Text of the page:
In Arkansas, Teach for America Recruits Add Zip to School Day
For Jeff Temple, the Wal-Mart in Helena, Ark., is about the most important place in town. It's where he picks up most of the materials for experiments in his high school science classes. And it's where he is most likely to run into students and their parents.
"Usually they find me rummaging around for something to blow up," he says. Mr. Temple is one of 33 Teach for America recruits in the Mississippi Delta region. They commit for two years, but some stay longer. They're meeting a need in an area where qualified teachers are in short supply.
At Central High School in West Helena, Teach for America recruits teach science and math, tough jobs to fill in poor rural schools. "Teach for America has been a real boost to us. These kids have energy, innovation, and a different way of looking at things. They're really good at interdisciplinary things," says Stephanie Graznak, a speech and theater teacher at Central High School in West Helena.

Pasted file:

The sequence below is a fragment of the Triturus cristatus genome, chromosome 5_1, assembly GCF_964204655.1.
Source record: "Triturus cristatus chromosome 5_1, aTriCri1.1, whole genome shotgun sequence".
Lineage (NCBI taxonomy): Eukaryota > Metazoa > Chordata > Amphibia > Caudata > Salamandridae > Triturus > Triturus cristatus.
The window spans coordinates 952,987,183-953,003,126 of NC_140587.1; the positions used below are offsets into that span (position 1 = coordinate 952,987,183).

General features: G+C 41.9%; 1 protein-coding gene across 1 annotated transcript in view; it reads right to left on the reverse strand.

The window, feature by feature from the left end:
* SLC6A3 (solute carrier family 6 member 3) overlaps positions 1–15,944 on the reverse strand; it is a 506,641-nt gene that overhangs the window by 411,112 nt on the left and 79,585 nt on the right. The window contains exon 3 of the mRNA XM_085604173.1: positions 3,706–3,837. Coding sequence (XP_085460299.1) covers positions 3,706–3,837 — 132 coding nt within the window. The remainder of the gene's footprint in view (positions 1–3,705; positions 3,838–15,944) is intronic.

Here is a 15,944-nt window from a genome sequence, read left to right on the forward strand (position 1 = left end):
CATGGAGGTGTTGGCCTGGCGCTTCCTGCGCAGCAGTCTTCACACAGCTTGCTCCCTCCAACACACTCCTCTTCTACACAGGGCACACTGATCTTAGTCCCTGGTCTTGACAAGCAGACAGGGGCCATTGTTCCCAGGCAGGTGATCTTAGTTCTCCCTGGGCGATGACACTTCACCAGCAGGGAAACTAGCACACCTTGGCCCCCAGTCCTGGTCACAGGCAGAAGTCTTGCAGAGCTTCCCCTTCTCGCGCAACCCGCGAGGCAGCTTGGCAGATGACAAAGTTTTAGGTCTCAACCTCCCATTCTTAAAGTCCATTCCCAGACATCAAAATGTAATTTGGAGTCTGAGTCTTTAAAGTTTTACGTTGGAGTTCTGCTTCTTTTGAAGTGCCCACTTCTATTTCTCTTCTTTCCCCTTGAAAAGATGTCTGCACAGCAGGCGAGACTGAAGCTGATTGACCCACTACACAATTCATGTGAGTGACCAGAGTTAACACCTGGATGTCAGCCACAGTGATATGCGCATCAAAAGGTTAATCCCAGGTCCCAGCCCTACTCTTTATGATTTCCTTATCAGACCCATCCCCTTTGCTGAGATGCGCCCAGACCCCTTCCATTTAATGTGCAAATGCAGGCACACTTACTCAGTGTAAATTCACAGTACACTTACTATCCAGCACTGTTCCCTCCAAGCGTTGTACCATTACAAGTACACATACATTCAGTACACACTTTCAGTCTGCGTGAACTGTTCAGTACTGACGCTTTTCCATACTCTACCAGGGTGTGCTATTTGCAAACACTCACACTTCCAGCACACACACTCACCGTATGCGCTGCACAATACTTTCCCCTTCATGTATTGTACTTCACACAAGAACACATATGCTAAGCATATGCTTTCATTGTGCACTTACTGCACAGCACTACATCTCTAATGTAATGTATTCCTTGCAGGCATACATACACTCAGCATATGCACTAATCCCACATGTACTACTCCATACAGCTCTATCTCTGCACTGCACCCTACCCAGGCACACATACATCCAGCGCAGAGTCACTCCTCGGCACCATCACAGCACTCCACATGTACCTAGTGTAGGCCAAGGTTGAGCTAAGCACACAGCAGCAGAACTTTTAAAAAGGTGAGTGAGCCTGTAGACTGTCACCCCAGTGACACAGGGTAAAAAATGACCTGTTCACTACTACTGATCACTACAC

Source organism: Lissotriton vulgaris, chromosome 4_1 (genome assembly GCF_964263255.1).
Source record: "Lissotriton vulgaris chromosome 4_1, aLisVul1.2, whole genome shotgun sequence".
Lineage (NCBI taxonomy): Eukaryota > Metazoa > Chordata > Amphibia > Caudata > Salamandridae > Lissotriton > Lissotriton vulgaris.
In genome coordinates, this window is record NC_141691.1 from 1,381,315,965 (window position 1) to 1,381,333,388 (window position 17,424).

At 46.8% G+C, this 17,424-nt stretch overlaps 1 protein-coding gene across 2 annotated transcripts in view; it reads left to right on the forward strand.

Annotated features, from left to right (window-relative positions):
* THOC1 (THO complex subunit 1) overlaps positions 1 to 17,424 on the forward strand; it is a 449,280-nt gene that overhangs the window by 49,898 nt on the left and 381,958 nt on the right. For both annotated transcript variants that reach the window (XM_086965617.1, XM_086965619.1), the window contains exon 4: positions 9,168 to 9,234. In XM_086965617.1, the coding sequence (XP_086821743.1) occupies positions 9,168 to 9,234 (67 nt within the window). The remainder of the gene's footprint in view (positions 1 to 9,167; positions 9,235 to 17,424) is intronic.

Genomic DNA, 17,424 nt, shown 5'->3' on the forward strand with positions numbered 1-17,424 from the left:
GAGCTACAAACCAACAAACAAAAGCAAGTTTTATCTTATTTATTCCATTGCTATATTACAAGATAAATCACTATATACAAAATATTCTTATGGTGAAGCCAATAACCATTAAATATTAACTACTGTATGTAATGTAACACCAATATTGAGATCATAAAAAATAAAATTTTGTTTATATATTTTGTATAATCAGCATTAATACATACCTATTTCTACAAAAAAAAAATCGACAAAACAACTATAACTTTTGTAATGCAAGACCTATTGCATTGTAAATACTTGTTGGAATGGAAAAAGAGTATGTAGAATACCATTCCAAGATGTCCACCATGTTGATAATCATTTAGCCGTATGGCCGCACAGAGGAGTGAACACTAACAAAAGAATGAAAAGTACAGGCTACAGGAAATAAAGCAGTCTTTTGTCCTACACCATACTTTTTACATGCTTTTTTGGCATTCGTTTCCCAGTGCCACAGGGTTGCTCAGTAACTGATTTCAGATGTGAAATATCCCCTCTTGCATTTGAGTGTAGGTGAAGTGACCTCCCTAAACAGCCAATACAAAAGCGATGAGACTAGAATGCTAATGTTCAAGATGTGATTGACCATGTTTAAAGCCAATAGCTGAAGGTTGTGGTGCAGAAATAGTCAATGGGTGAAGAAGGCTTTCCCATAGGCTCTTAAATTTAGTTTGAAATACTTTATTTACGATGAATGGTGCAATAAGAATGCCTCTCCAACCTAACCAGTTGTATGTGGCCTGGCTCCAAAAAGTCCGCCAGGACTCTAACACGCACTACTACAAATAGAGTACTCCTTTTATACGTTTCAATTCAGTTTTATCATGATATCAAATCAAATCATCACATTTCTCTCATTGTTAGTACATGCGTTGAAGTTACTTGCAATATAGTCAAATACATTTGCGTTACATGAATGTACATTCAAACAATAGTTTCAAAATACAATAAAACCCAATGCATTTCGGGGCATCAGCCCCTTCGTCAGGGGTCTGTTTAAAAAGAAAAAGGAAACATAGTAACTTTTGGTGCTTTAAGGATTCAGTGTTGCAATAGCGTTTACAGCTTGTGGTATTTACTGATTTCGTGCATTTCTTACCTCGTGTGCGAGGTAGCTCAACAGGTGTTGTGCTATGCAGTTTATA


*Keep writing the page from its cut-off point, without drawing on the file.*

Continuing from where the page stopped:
Central High's principal, Alfred Billingsley, says he appreciates the fact that Teach for America teachers spend a lot of time with students after school, including phone calls late at night and on weekends. "Temple is always on campus exploding things, and they love it. He's got them reading a lot of books," he says.
Hands-on experiments are a big part of his science classes. Sometimes, he can get grants to pay for materials. More often, he relies on simple objects, such as making cameras out of coffee cans.
"I'm sharing the passion of my life with these kids, they're going to get excited," he says. "Even if they don't like to read or can't read, they can describe what is going on verbally. Physics is looking at something and figuring out how it makes sense," says Temple.
Down the hall, Teach for America's Alan Giuliani is preparing a senior calculus class for a test with "dramatic readings" on critical points in a function. "I love math," he says. "If you can get the beauty of the way they choose words for a theorem, if you can appreciate something as abstract as that, it can be thrilling."